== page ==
TACOMA - Max Laib was the first Freeman football player to press his lips to the Class 1A state championship trophy on Saturday, Dec. 7, at the Tacoma Dome following the Scotties' 31-13 victory over Mount Baker.
Marcus Goldbach quickly followed, making sure he got his chance to savor the school's first title.
In a way, it was almost symbolic of what happened with Freeman's rushing attack in the game.
Laib was given the first chance against the Mountaineers in the 1A title game, and when he didn't have quite the results Freeman sought, the Scotties turned to Goldbach. The 5-foot-11, 195-pound junior running back didn't disappoint.
After getting only 5 yards and three-first half carries, Goldbach took over in the second half, rushing for 149 yards on 18 carries.
"It's a team effort," said Goldbach, who made his presence felt in the first half by returning the opening kickoff 91 yards for a TD. "We go back and forth from him to me. We've done that all year. I'm kind of used to it. I think Max is feeling a little sick, and that's why his performance is a little off today."
That's the benefit of having two 1,300 yard rushers - when one is a little off, the other can step in and carry the team to a victory, or in this case, a state championship.
Mount Baker had to be pleased with its efforts containing the speedier Laib during the first half. Though he was slipped the ball 14 times, he gained only 43 yards.
"Our kids just played hard and did pretty good assignment football," Mount Baker coach Ron Lepper said. "I think we got a couple of pretty good shots on him. I think it took him out a little bit, and then they went to No. 6 (Goldbach) and they made some adjustments and started running more zone and iso out of the I. They'd get things rolling and then cut back. Give them some credit for making that adjustment, but we just couldn't get clean hits."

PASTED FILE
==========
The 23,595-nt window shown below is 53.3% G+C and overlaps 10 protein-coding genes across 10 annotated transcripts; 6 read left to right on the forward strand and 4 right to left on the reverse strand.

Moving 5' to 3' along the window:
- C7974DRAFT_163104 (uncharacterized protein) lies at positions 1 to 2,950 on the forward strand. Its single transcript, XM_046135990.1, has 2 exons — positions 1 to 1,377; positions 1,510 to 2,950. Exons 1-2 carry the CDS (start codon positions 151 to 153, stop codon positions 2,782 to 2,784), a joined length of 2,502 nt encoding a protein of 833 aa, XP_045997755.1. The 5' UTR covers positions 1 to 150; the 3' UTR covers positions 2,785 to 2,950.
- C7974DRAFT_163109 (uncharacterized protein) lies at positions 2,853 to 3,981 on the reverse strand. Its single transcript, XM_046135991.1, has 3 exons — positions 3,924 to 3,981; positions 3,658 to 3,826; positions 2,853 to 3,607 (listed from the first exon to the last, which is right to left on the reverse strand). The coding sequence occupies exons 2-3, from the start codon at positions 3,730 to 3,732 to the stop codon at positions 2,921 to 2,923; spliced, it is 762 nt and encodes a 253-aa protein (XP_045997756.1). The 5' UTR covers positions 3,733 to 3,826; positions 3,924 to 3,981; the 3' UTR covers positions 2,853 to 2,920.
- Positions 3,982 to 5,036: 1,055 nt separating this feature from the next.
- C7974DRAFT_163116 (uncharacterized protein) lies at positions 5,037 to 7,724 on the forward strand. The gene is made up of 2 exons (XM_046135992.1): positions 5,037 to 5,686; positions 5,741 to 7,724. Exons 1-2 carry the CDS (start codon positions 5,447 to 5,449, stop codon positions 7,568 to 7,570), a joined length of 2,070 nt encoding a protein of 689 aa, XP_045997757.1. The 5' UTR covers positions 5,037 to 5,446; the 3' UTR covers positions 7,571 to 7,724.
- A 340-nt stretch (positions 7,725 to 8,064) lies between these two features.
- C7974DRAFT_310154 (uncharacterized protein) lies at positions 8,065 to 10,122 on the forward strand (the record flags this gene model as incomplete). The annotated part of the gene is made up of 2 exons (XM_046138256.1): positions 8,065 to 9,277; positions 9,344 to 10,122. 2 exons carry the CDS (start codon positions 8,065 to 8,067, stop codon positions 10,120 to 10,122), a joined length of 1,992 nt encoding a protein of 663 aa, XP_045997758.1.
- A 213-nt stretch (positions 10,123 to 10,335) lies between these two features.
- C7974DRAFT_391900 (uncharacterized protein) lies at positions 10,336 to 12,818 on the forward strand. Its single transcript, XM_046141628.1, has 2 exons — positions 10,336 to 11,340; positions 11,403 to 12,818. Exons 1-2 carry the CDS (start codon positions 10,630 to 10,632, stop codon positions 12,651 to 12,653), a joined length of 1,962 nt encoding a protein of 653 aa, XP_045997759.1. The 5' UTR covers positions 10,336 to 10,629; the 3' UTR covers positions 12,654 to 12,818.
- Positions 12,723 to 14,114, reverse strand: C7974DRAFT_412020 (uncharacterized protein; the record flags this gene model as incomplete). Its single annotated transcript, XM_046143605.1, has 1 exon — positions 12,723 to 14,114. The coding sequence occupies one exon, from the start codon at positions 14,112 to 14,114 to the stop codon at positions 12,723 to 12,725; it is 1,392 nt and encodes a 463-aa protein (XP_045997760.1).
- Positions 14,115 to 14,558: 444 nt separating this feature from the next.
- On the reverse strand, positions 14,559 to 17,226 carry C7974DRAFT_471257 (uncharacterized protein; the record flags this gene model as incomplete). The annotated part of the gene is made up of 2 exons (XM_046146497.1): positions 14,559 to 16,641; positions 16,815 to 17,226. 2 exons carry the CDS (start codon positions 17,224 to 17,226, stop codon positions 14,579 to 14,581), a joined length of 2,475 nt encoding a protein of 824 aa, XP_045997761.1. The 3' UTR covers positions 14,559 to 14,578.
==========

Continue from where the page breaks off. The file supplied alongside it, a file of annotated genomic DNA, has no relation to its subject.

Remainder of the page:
The biggest reason for that, quite literally, was Freeman's offensive line, which averages more than 250 pounds per man, which started to exert its will on the smaller Mountaineers.
"I think their line did a good job of getting on our guys, and we weren't able to get a clean shot on him," Lepper said. "They're a good football team, obviously. We knew it was going to be a challenge coming in. That kid, he ran hard, and their line did a good job of getting bodies on our guys."
And the result was big chunks of yardage for Goldbach.
It started on Freeman's first drive of the second half, when he gained all 91 yards on eight hard-nosed carries right up the middle, as Goldbach gobbled up double-digit chunks of yardage all the way down the field. He capped it off with a 16-yard TD run.
With the center of Mount Baker's defense softened up, Goldbach started breaking a few runs to the outside, as he continued to pile up the yardage and added a 3-yard TD run early in the fourth to put the game away.
"It's really easy to run when the line gets a 4-yard push right off the bat," Goldbach said. "I had so many holes to pick from. It's really easy to do. It's not me exploiting the defense, it's the line pushing them back. ... They started sending guys in the middle. They stated sending blitzes and stuff to stop that run, and I just popped it outside because I saw open holes."
Reach David Rasbach at email@example.com or 360-715-2286.
Reach ANDREW LANG at firstname.lastname@example.org or call ext. 862.